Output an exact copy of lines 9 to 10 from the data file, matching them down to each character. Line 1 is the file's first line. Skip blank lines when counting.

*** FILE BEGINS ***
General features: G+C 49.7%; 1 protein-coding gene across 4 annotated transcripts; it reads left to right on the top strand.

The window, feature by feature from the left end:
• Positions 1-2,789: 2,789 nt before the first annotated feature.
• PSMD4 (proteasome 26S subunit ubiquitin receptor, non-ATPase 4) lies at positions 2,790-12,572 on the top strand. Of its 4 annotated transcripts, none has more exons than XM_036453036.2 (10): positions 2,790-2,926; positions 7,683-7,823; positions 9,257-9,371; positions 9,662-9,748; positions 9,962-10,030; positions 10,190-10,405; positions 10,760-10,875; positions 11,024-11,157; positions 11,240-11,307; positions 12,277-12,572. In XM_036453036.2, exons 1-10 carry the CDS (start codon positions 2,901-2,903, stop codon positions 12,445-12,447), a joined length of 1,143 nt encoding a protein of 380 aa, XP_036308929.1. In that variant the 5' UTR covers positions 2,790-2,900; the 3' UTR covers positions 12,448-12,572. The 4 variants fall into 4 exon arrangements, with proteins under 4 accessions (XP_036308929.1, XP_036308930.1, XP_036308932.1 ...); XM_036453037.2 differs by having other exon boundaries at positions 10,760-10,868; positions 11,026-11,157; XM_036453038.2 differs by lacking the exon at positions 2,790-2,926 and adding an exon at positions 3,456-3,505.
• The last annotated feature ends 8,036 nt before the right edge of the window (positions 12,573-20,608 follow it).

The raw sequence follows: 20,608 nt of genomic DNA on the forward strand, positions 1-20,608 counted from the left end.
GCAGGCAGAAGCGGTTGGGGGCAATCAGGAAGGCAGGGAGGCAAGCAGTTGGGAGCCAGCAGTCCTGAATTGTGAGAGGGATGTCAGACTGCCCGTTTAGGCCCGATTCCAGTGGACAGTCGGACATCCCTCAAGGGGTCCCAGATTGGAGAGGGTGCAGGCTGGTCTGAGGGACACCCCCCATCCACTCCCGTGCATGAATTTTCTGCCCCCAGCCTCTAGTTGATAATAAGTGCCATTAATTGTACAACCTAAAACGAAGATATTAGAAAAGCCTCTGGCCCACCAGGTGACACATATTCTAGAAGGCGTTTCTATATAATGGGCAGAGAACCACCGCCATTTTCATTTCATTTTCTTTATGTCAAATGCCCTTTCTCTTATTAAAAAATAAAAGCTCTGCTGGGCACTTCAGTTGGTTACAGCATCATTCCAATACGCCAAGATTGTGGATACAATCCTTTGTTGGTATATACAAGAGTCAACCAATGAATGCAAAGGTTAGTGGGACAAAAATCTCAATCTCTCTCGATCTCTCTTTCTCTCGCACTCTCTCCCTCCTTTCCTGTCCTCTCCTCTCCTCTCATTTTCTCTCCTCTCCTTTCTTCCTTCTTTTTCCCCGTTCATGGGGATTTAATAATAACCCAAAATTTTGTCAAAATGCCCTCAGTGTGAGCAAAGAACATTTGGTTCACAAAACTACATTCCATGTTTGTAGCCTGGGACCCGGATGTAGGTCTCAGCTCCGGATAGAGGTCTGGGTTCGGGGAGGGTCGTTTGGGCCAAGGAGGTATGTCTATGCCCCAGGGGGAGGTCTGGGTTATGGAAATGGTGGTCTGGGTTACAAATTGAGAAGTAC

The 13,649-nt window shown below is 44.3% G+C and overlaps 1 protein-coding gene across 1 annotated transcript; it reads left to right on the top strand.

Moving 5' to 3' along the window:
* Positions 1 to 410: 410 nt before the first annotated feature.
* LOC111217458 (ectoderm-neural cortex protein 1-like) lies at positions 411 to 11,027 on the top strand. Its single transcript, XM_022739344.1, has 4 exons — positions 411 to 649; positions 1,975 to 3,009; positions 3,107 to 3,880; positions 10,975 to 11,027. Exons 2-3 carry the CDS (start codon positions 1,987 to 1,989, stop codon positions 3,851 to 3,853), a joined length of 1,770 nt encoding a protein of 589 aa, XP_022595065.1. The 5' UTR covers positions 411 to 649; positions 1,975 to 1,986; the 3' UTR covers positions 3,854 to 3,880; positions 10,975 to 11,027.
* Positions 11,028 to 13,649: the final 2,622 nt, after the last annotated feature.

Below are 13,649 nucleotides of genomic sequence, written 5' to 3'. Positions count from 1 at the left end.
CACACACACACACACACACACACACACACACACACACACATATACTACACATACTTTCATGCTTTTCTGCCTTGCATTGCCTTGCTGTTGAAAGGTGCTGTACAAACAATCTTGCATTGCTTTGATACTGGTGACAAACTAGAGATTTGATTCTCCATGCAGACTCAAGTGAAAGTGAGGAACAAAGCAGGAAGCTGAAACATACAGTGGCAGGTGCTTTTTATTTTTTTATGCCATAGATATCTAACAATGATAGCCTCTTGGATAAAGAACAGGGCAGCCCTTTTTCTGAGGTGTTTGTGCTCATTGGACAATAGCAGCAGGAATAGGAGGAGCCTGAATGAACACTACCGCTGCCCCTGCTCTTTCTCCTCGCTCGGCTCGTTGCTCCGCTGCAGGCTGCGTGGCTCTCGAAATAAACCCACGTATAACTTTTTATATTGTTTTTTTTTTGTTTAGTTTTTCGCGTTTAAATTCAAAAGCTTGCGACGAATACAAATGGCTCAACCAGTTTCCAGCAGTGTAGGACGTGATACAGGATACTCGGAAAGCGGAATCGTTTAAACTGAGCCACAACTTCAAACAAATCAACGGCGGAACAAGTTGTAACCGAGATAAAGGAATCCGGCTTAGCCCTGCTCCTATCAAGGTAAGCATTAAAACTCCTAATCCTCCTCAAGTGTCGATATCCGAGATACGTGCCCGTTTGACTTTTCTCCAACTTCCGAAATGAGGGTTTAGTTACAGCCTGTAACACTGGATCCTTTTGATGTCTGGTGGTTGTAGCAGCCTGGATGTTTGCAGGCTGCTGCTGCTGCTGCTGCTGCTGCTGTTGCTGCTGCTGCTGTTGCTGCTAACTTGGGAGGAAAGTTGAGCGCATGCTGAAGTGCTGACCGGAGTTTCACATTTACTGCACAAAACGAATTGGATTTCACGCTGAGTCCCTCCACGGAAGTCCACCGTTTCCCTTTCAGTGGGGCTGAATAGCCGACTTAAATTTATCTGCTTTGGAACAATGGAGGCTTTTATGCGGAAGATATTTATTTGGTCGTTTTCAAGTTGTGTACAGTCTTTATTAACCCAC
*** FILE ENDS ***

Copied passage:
Moving 5' to 3' along the window:
* Positions 1 to 410: 410 nt before the first annotated feature.